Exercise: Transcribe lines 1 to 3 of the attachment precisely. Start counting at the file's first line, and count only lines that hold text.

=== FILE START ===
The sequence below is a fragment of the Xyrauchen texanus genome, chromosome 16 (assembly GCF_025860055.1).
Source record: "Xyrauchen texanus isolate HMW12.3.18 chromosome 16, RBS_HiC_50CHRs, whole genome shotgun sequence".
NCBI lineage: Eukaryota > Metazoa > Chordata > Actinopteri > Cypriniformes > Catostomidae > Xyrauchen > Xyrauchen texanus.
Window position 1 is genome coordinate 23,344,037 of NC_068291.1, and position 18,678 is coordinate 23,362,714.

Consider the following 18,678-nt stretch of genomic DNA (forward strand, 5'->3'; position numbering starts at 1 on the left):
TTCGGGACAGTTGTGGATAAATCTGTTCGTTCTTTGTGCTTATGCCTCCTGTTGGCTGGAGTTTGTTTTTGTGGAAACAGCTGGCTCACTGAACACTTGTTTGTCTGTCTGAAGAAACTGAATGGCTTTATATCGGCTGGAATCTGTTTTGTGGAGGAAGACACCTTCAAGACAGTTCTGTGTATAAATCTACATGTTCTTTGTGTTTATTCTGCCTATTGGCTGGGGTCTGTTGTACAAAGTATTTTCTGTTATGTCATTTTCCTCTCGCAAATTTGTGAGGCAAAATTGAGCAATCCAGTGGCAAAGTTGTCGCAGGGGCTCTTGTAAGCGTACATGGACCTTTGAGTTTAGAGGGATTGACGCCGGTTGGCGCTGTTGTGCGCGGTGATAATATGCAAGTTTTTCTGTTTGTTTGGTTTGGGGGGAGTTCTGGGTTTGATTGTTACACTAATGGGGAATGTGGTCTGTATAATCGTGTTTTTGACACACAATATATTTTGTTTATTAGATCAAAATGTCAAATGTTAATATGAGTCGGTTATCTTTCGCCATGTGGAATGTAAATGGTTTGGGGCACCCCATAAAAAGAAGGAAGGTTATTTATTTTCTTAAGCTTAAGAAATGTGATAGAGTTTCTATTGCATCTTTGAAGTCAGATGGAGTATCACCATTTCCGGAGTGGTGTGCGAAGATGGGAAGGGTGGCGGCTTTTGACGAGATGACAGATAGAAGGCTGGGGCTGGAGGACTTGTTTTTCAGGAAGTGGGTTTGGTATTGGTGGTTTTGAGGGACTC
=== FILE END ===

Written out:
The sequence below is a fragment of the Xyrauchen texanus genome, chromosome 16 (assembly GCF_025860055.1).
Source record: "Xyrauchen texanus isolate HMW12.3.18 chromosome 16, RBS_HiC_50CHRs, whole genome shotgun sequence".
NCBI lineage: Eukaryota > Metazoa > Chordata > Actinopteri > Cypriniformes > Catostomidae > Xyrauchen > Xyrauchen texanus.